Wall Street declined on the session after Janet Yellen said the possibility of a December rate hike was still on the table.
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The Dow Jones Industrial Average was 48 points lower, or 0.27% to 17869. The S&P 500 shed 7 points, or 0.35% to 2102, while the Nasdaq Composite lost 2 points, or 0.05% to 5142.
The energy sector was the biggest decliner thanks to a bigger-than-expected build in crude stockpiles, while tech and utilities gained.
After a relatively calm week with no major announcements from the Federal Reserve or its members, Wall Street was sharply tuned in to what a raft of central bankers had to say on the U.S. economy on Wednesday.
During testimony in front of a House committee on Capitol Hill, Fed Chief Janet Yellen said it “could be appropriate” to hike interest rates at the FOMC’s December meeting. But she added “no decision” has been made and the Fed will review “all” economic data between now and then before it makes a final conclusion.
Yellen visited the Hill to speak about the central bank’s role in overseeing the U.S. financial system. She outlined reforms the central bank has taken – including capital controls and a liquidity coverage ratio – to bolster firms it regulates. The committee, in particular the chair of the House panel’s subcommittee on oversight and investigations, was widely expected to press Yellen during a question-and-answer period on the possible 2012 leak of confidential information. A subpoena last Friday resulted in the Fed handing over confidential documents to the committee.
Also likely up for conversation during Yellen’s testimony were proposals to decrease the $50 billion threshold for banks subject to greater regulation. Investors were also likely to listen for any comments on the chief’s economic outlook as the potential for a December interest-rate hike is still in play.
New York Fed President William Dudley, following a 2:20 speech in New York, said he agrees fully with Yellen regarding the possibility of a December rate hike. However he hedged a bit, saying he wants to “see what the data shows.” In prepared remarks, Dudley spoke about research findings from a panel of New York Fed economists on a range of topics including income, employment, housing, and access to credit.
Finally, at 7:30 p.m., Vice Chairman Stanley Fischer will discuss central-bank independence in Washington D.C. at the National Economists Club Herbert Stein Memorial Lecture. Fischer will also take questions from the audience at the conclusion of his speech.
In the meantime, on the economic-data calendar, the Commerce Department reported the U.S. trade gap narrowed to $40.81 billion in September from $48.02 billion in August. The expectation was for a $41.1 billion trade balance.
The U.S. private sector added 182,000 employees to payrolls in October, higher than the 182,000 economists anticipated, according to payroll processor ADP.
The Institute for Supply Management’s gauge of service-sector growth unexpectedly rose in October to 63 from 60 in September. The reading was the highest since July, and falling to the lowest level since June. Economists widely anticipated the gauge to fall to 59.5.
Peter Kenny, independent market strategist, said while there’s normally an order of importance to the economic data, this time around, everything matters, and Fed speak will dominate the focus.
“The odds of a move by the Federal Reserve only get more likely as global markets continue to stabilize as a result of global economic stability and expansion,” he wrote in a note. “The U.S. economic narrative may well be turning into one that speaks to unequivocal, sustainable growth again.”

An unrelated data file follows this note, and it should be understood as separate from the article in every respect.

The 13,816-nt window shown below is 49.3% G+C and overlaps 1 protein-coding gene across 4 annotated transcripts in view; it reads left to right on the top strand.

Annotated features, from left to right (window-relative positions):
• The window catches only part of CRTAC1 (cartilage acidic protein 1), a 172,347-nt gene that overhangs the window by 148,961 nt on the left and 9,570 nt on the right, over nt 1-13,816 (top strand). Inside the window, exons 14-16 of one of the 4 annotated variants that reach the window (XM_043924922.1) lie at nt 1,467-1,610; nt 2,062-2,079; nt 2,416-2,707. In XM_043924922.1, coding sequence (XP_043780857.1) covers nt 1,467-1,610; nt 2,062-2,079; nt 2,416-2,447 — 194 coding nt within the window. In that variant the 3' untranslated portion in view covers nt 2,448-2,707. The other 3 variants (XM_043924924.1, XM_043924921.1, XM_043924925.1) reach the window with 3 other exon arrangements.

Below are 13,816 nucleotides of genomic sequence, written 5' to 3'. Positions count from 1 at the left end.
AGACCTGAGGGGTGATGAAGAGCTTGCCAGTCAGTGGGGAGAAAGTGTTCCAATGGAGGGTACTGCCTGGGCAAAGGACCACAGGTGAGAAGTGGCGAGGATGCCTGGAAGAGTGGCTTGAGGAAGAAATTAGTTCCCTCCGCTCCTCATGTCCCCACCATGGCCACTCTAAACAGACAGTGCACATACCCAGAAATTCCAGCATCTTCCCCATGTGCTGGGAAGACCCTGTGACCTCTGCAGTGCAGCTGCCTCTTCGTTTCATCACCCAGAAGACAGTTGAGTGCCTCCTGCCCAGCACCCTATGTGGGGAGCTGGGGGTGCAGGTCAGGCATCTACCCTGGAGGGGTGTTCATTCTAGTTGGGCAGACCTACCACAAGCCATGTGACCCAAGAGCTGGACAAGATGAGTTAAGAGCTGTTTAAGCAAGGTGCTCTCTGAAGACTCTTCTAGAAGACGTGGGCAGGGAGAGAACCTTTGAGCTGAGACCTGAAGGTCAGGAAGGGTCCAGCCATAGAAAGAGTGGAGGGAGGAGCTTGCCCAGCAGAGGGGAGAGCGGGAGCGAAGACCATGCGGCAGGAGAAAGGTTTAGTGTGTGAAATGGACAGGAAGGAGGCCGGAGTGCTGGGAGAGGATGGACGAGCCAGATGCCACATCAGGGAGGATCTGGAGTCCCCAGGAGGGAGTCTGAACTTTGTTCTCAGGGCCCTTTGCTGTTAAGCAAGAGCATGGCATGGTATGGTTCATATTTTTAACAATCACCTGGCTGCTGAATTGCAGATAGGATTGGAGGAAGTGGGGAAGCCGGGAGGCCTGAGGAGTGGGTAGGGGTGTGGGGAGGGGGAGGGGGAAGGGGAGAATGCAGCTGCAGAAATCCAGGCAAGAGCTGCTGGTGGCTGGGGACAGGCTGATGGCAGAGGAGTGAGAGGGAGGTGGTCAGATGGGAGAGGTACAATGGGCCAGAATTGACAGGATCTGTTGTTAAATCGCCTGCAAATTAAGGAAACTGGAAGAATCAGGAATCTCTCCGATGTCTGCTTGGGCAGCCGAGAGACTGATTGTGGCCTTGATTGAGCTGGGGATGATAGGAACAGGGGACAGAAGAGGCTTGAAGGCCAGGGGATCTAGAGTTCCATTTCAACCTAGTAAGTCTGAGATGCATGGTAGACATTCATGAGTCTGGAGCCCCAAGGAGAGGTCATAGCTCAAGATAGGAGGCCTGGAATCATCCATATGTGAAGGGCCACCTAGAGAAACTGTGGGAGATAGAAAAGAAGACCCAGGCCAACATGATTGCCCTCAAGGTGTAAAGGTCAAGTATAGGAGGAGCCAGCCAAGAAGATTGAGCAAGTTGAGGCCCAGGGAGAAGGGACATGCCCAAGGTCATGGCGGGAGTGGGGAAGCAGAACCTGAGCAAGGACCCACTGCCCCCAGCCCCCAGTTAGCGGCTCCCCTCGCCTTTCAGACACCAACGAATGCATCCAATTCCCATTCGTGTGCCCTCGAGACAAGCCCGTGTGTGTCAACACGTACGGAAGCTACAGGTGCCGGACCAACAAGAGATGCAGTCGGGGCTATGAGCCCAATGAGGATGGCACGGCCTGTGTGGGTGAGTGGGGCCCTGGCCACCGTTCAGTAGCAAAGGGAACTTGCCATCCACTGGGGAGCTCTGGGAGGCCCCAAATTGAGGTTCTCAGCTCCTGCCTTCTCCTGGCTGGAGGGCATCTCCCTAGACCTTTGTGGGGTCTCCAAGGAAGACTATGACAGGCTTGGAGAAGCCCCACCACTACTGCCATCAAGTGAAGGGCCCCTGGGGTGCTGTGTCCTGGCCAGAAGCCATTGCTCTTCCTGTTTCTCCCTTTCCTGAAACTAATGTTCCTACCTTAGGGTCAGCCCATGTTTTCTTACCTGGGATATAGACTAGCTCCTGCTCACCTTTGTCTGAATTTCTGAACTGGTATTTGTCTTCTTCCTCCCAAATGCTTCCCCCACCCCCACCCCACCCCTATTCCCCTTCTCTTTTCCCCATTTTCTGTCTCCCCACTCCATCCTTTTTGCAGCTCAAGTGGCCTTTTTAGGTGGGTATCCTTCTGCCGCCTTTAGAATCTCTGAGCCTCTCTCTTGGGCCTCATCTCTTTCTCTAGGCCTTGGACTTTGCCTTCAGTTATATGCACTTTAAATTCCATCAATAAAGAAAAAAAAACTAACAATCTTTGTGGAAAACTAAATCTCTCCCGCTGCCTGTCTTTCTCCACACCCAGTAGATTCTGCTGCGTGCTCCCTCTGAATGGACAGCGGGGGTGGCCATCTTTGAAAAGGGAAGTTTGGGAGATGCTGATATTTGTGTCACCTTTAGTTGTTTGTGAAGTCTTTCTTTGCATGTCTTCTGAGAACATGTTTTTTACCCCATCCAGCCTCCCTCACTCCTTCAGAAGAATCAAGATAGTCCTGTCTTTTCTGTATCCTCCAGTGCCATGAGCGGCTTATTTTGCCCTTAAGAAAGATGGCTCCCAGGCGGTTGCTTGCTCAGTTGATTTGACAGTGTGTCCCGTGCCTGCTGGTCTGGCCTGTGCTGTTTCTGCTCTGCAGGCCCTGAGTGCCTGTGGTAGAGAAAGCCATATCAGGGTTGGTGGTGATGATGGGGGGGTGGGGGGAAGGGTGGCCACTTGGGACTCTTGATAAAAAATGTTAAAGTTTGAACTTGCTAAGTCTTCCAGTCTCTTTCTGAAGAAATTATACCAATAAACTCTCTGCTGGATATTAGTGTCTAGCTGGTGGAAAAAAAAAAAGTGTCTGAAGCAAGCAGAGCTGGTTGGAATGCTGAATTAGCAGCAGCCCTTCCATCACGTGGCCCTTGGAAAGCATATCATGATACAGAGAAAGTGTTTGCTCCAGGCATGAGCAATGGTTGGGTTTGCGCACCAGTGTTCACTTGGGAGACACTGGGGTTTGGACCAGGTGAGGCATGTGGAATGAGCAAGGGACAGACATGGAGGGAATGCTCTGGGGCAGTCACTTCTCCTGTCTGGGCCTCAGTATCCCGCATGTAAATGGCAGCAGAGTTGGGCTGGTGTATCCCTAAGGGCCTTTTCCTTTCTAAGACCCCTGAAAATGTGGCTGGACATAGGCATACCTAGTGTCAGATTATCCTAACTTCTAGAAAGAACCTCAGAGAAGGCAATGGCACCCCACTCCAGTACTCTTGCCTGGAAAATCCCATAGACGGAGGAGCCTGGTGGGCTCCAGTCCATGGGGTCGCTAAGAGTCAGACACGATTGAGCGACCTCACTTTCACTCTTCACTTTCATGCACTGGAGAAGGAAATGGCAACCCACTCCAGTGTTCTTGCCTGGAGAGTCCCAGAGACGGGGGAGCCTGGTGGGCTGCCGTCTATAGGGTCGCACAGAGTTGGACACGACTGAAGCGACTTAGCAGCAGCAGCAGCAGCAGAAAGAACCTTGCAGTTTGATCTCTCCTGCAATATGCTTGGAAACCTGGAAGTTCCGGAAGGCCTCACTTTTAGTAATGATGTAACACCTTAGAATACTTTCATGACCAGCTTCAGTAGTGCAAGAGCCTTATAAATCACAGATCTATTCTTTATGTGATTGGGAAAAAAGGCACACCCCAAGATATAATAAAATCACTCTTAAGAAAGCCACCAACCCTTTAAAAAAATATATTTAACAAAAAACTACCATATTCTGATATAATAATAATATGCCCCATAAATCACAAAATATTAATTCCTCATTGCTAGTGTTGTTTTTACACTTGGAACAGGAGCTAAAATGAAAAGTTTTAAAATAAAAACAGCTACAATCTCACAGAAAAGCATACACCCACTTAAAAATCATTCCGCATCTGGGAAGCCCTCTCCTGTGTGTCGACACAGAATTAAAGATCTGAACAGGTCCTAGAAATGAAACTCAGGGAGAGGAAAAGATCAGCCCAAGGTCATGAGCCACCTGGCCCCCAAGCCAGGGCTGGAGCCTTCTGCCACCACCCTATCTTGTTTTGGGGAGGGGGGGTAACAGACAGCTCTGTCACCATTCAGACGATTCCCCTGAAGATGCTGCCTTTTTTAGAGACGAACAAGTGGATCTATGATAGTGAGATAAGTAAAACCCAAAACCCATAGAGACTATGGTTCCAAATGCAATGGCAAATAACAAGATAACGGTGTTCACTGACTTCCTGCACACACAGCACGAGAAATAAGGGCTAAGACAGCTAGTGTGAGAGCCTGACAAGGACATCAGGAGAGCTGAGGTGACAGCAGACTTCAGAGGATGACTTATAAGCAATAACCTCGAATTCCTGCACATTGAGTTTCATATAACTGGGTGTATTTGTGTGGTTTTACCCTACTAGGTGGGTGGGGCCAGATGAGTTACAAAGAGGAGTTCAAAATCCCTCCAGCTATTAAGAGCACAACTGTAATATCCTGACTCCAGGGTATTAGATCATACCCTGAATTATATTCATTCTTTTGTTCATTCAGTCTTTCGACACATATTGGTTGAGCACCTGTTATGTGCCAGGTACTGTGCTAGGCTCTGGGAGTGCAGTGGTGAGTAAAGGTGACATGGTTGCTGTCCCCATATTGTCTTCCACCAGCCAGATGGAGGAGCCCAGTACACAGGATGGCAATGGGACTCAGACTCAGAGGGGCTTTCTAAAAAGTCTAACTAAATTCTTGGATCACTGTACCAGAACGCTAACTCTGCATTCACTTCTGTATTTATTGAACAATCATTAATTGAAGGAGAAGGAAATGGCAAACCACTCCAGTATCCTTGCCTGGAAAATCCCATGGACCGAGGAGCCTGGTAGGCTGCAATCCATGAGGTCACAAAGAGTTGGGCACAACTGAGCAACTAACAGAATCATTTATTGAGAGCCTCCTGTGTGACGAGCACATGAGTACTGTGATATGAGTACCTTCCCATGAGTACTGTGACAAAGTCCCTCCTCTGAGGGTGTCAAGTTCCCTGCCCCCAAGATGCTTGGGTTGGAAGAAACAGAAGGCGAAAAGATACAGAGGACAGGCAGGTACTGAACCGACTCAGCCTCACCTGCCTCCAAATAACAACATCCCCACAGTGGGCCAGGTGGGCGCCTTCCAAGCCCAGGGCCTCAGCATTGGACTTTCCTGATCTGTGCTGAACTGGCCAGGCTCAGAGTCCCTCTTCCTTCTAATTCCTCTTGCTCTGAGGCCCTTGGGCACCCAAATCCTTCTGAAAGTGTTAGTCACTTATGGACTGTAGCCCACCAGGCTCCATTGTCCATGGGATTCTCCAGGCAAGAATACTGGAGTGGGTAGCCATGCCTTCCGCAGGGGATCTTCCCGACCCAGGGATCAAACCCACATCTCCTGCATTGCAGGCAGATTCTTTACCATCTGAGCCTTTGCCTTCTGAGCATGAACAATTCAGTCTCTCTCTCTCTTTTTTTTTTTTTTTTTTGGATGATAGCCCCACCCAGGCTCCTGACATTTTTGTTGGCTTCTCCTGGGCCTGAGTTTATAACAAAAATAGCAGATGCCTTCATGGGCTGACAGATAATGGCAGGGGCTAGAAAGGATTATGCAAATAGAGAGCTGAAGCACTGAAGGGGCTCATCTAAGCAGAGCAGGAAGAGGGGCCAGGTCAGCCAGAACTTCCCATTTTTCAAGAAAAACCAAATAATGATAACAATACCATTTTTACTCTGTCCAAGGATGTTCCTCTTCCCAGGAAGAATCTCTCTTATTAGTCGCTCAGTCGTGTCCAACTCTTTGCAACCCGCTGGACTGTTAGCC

In recent action, the yield on the benchmark 10-year U.S. Treasury bond declined 0.008 percentage point to 2.212%.
Investors will also keep a keen eye on the Dow Jones Industrial Average. The index is about 80 points away from the 18000 mark, a level it hasn’t seen since July 21.
Global oil prices were lower after a rally in the prior session thanks to supply worries in Brazil and Libya due to a strike and an oil-export terminal closure. Weekly crude inventories from the Energy Information Administration showed a 2.85 million barrel build to crude stockpiles last week, slightly more than the 2.8 million barrel forecast. U.S. crude prices declined 3.30% to $46.32, while Brent, the international benchmark, declined 3.88% to $48.58 a barrel.
The energy sector was among the biggest decliners on the session, falling 1.42% in recent action as heavyweights Chevron (NYSE:CVX) and ExxonMobil (NYSE:XOM) were among the top five decliners on the Dow.
“The start of domestic oil exports should cause domestic prices to converge with global benchmarks, but is unlikely to lead to a new bull market…U.S. oil exports should remove the discount, but with rising production in the Middle East and Russia, global oil prices are unlikely to rise much either,” U.S. Bank Wealth Management’s Rob Haworth and Dan Heckman said in a note.
Metals were mixed: Gold slid 0.69% to $1,106 a troy ounce. Silver declined 1.19% to $15.06 an ounce, while copper shed 0.32% to $2.32 a pound.
On the earnings front, 21st Century Fox (NYSE:FOXA), the parent company of the FOX Business Network, reported a fall in quarterly revenue as a light number of studio releases weighed on the business. Time Warner (NYSE:TWX) reported a beat on both lines in 3Q.
Tesla (NASDAQ:TSLA) shares, despite a quarterly loss, continued to surge after the automaker said after the bell on Tuesday it could still hit its fourth-quarter sales targets.
Overseas, European markets were mixed. The Euro Stoxx 50, which tracks large-cap companies in the eurozone, gained 0.18%, while the German Dax slid 0.68%. The French CAC 40 gained 0.45%, and the UK’s FTSE 100 jumped 0.81%.
Asia markets ended the session higher.